At some point this wonder was damaged. It is said that it was burned by a madman, Erostratus, who wanted to go down in history, which he succeeded in doing. But it is more likely that the building was struck by lightning, destroying the roof, which was made of wood. The temple was eventually rebuilt, in the form that Alexis and his fellow merchant are seeing in their walk through the city.

Today, all that’s left of this ancient wonder is a single column, which emerges from the marsh. But it provides us with an interesting piece of information: it seems that the idea of building the temple in a marsh was the innovation of its architect, Chersiphron, to reduce the impact of earthquakes, which were very frequent in this area.

As we are entering the sumptuous city baths, the voices of Alexis and his colleague are drowned out by the buzzing of the crowd that reverberates throughout the complex. While the two men are inside, we decide to wait for them among the colonnades to observe the passersby. They belong to every nationality and social class. There are ordinary people, but also public figures, who arrive with their retinue of lackeys and supplicants.

It’s amazing to recall how many famous figures are tied to this city. Ephesus is the birthplace of the famous philosopher Heraclitus, who expounded on the mutability of things: panta rhei, everything flows. And famous visitors to the city included Cicero, Julius Caesar, Marc Antony, and Cleopatra.

Marc Antony (then the governor of the Roman provinces in the east) decided to live in Ephesus and had Cleopatra join him there. As everyone knows, she was a fascinating woman and also very clever. She came to Ephesus not only to be with her lover but also to murder her sister Arsinoë, whom she saw as a threat to her power and who had taken refuge in the neutral territory of the Temple of Artemis. With help from Marc Antony, Cleopatra had her taken out of the temple and killed. Never before had the temple been violated so blatantly.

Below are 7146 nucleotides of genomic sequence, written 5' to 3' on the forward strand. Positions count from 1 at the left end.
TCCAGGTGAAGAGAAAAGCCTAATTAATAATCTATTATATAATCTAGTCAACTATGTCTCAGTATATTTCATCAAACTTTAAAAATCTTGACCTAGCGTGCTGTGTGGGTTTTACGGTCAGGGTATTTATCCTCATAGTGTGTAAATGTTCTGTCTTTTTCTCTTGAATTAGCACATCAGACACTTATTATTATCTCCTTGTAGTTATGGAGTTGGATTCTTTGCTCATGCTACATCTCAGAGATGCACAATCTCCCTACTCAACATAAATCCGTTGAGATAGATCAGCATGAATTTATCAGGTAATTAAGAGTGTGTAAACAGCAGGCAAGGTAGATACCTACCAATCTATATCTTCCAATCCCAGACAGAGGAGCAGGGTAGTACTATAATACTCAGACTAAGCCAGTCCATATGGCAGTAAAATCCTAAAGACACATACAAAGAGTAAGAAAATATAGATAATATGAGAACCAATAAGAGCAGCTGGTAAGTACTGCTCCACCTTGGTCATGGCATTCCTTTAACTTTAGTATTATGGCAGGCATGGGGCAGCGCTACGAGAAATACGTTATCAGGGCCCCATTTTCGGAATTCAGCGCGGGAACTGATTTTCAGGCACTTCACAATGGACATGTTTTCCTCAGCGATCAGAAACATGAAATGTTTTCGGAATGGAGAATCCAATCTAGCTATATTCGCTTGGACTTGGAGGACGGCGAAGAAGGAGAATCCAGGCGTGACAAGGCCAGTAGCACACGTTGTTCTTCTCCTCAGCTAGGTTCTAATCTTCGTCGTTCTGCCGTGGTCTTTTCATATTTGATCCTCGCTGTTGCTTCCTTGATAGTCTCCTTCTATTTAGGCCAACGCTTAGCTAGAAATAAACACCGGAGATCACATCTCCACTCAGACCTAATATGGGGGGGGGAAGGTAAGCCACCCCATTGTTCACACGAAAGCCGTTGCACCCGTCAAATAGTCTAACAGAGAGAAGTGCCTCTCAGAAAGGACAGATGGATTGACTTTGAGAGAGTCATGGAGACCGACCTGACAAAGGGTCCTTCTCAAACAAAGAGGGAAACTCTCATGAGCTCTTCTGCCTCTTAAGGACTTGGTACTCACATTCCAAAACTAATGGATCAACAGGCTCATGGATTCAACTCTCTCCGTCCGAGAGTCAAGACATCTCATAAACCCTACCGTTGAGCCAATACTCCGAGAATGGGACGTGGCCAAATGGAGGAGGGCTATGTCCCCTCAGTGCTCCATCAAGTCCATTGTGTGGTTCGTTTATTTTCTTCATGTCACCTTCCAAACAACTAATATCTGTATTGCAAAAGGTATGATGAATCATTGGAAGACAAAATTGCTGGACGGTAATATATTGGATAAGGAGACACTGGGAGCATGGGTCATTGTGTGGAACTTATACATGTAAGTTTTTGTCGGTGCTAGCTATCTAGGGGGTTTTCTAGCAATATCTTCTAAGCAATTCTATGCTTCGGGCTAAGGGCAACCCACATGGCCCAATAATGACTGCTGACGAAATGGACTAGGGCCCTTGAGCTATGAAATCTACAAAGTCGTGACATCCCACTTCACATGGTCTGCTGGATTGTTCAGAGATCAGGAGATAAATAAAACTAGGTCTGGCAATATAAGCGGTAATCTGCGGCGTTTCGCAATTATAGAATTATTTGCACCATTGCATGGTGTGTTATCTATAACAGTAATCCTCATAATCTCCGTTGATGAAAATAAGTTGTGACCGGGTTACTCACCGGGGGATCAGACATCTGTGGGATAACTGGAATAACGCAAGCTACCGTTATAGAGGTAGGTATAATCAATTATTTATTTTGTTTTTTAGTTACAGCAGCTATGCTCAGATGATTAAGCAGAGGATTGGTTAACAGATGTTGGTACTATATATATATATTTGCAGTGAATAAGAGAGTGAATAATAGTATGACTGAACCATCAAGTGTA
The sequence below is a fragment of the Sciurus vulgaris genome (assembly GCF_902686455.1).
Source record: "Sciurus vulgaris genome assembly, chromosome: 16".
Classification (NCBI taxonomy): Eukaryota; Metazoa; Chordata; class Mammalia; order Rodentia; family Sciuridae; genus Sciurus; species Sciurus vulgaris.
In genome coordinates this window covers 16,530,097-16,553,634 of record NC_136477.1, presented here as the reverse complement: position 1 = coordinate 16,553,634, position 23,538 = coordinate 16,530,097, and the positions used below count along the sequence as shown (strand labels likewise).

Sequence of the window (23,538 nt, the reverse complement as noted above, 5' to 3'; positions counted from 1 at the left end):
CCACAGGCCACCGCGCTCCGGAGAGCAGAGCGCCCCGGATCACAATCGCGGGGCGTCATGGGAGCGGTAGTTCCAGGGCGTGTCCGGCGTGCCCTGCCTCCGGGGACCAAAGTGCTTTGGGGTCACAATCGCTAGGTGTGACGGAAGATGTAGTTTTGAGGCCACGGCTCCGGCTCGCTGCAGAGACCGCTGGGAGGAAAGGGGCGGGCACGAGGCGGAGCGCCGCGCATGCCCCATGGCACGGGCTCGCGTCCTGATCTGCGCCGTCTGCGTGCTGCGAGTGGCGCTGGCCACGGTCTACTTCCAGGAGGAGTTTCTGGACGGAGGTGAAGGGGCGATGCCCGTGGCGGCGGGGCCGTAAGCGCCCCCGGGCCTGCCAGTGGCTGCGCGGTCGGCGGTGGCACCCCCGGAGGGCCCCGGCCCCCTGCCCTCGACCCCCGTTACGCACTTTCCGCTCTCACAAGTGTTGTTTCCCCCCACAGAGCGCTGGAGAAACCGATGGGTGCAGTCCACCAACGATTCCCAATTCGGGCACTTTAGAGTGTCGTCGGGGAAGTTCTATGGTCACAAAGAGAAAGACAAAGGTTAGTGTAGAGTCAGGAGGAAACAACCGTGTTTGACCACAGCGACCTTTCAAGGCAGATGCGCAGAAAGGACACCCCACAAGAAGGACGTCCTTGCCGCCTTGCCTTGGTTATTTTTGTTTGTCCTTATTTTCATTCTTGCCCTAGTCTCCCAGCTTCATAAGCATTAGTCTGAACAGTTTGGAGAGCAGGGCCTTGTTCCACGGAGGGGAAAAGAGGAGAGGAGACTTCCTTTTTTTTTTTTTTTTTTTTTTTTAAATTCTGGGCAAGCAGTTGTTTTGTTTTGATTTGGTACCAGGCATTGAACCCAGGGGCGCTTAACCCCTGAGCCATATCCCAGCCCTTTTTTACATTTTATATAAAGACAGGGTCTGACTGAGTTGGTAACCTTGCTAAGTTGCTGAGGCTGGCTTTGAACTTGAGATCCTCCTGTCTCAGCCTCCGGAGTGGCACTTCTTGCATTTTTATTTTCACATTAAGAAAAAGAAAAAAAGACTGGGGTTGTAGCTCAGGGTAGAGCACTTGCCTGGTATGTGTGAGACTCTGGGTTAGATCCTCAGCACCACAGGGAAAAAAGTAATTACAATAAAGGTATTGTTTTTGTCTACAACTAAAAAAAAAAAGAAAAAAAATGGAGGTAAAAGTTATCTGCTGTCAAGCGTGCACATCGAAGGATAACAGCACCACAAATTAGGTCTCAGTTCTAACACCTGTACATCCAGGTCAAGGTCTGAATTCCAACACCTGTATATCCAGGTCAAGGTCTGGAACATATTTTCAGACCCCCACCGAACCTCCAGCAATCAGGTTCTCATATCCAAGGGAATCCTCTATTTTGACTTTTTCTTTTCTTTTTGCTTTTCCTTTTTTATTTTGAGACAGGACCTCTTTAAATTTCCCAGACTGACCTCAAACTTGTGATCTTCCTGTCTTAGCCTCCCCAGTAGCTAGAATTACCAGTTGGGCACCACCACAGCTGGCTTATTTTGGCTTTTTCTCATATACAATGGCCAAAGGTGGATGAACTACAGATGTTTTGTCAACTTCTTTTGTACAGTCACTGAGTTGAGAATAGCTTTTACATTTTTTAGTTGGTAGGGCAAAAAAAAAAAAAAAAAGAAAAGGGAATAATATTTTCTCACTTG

Once out of the marble halls of the baths, the two merchants stop to greet a sumptuously dressed man who is revered by everyone but who has a sinister reputation. He is the organizer and coordinator of the gladiator fights in Ephesus. He is filthy rich, lives in total luxury, and leads a life punctuated by gala festivities and banquets, like the one he is holding this evening to which Alexis and his colleague have been invited. In a few hours they will be at his magnificent villa, amid perfumed servants and noble women wrapped in exquisitely fine silk robes flaunting their gaudy jewelry.

The Inferno of the Quarries

The next day, bright and early and still a bit hung over, the two merchants are back on board their ship, on their way to a marble quarry. In the area around Ephesus there are at least forty quarries, including the famous one at Teos (present-day Siğacik), where two special varieties of marble are extracted: black “African” and black-and-ash-gray “Africanato.” What we’re about to see is a radically different world, the antechamber of hell.

The quarry is behind a spur of rock, where the road ends. But we can already sense its presence, announced by the loud hammering of the slaves at work. After going around the spur, the two men reach the guard post at the entrance to the quarry, where they’re stopped by a man with a long beard and a clump of hair on his forehead, surrounded by baldness. He’s armed and asks to see their credentials. Then, having examined their passes, he lets them go in.

Alexis is ill at ease; he’ll never get used to these scenes. Dozens, maybe hundreds, of slaves are at work, some in the shade of the rock wall, some in the glaring sun, which has already started beating down on the rock. An injured slave passes right next to him, assisted by two others who are leading him to the guardhouse; he has a sliver of stone stuck in his eye and is only half-conscious.

The work here is extremely dangerous and knows no pause. It’s a real assembly line. The first step to extracting the marble is to dig grooves in the rock with simple hammers and chisels. That’s the most debilitating part. Then wooden wedges are stuck into the grooves and water is poured over them. The wood gradually swells up and splits the rock at the selected spot, breaking off enormous blocks weighing five or six tons each. These are then moved by means of wooden levers or small cranes. It is heartbreaking to imagine little boys working here, emaciated and without a future. It’s inhuman. This epoch harbors so many wonders but also so much cruelty.

One little boy wipes his dripping nose with the back of his hand and then runs off to get some water to give to an elderly slave. A guard yells at him, picks up a stone and throws it at him, just missing. The kid is more agile than the guard’s meanness. In places like this, relations between guards and slaves are atrocious; that perverse psychological mechanism that causes some people to take pleasure in dominating others and seeing them suffer often turns the guards into outright sadists.